FutureMapping: The Computational Structure of Spatial AI Systems

FutureMapping: The Computational Structure of Spatial AI Systems


We discuss and predict the evolution of Simultaneous Localisation and Mapping (SLAM) into a general geometric and semantic ‘Spatial AI’ perception capability for intelligent embodied devices. A big gap remains between the visual perception performance that devices such as augmented reality eyewear or comsumer robots will require and what is possible within the constraints imposed by real products. Co-design of algorithms, processors and sensors will be needed. We explore the computational structure of current and future Spatial AI algorithms and consider this within the landscape of ongoing hardware developments.


1 Introduction

While the usually stated goal of computer vision is to report ‘what’ is ‘where’ in an image in a general way, Spatial AI is the online problem where vision is to be used, usually alongside other sensors, as part of the Artificial Intelligence (AI) which permits an embodied device to interact usefully with its environment. This device must operate in real-time, in a context, and with goals. It may be what we would clasically think of as a robot, a fully autonomous artificial agent; or it could be a device like an AR headset designed to be used by a human to augment their capabilities. As recently clarified by Markoff [31], either autonomous AI as in a robot or an ‘Intelligence Augmentation’ (IA) system such as AR have very similar requirements in terms of Spatial AI.

So the goal of a Spatial AI system is not abstract scene understanding, but continuously to capture the right information, and to build the right representations, to enable real-time interpretation and action. The design of such a system will be framed at one end by task requirements on its performance, and at the other end by constraints imposed by the setting of the device in which it is to be used.

Let us consider the example of a mass market household robot product of the future, which is set the tasks of monitoring, cleaning and tidying a set of rooms. Its task requirements will include the ability to check whether furniture and objects have moved or changed; to clean surfaces and know when they are clean; to recognise, move and manipulate objects; and to deal promptly and respectfully with humans by moving out of the way or assisting them. Meanwhile, its Spatial AI system, comprising one or more cameras, supporting sensors, processors and algorithms, will be constrained by factors including the price, aesthetics, size, safety, and power usage, which must fit within the range of a consumer product.

As a second example, this time from the IA domain, we imagine a future augmented reality system which should provide its wearer with a robust spatial memory of all of the places, objects and people they have encountered, enabling things such as easily finding lost objects, and the placing of virtual notes or other annotations on any world entity. To achieve wide adoption, the device should have the size, weight and form factor of a standard pair of spectacles (65g), and operate all day without needing a battery charge (1W power usage).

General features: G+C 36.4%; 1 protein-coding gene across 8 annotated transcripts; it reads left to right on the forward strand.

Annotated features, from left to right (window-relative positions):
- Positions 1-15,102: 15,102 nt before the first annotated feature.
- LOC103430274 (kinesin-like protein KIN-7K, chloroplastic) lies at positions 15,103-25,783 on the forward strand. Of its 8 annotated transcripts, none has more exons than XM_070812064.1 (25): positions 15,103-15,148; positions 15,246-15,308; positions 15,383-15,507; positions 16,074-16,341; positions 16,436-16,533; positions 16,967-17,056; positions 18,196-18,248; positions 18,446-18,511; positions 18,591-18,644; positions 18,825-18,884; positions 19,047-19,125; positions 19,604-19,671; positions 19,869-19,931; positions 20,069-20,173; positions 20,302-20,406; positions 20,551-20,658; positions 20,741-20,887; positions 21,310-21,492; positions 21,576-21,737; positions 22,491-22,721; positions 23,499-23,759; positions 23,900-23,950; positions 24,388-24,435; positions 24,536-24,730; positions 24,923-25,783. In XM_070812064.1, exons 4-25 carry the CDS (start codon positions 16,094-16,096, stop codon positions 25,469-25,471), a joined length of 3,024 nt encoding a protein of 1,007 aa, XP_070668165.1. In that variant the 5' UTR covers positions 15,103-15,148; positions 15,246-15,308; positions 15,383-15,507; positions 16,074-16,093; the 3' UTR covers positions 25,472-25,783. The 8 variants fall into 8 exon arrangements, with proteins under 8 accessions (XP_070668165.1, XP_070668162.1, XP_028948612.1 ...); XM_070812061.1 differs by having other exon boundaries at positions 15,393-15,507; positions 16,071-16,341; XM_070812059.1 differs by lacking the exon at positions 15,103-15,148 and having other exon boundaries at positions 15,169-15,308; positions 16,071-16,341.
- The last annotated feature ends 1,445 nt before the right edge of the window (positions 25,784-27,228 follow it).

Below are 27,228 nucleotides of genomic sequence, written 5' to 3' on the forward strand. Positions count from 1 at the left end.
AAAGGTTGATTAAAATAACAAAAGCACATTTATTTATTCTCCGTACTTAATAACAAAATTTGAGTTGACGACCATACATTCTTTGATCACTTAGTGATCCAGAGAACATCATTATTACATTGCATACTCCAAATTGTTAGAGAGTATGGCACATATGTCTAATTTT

There is currently a big gap between what such powerful Spatial AI systems need to do in useful applications, and what can be achieved with current technology under real world constraints. There is much promising research on the algorithms and technology needed, but robust performance is still difficult even when expensive, bulky sensors and unlimited computing resources are available. The gap between reality and desired performance becomes much more significant still when the constraints on real products are taken into account. In particular, the size, cost and power requirements of the computer processors currently enabling advanced robot vision are very far from fitting the constraints imposed by these applications we envisage.

The PAMELA project from the Universities of Manchester, Edinburgh and Imperial College has opened up research in this area by taking a broad look at the interaction of Spatial AI algorithms and the increasingly heterogeneous processors they must run on, producing pioneering work such as the SLAMBench framework [38, 4]. As the project nears its end, in this paper we take a long view of Spatial AI research, make some analysis of the key computational structure of these problems, and taking account of ongoing trends in processor technology make some predictions for the future of this field.

2 SLAM, Spatial AI and Machine Learning

The research area of visual SLAM (Simultaneous Localisation and Mapping) in robotics and computer vision has long been concerned with real-time, incremental estimation of the shape and structure of the scene around a robot, and the robot’s position within it. The level of scene representation that has been possible in real-time SLAM has gradually improved, from sparse features (e.g. [8]) to dense (e.g. [42]) maps and now increasingly semantic labels [33, 54].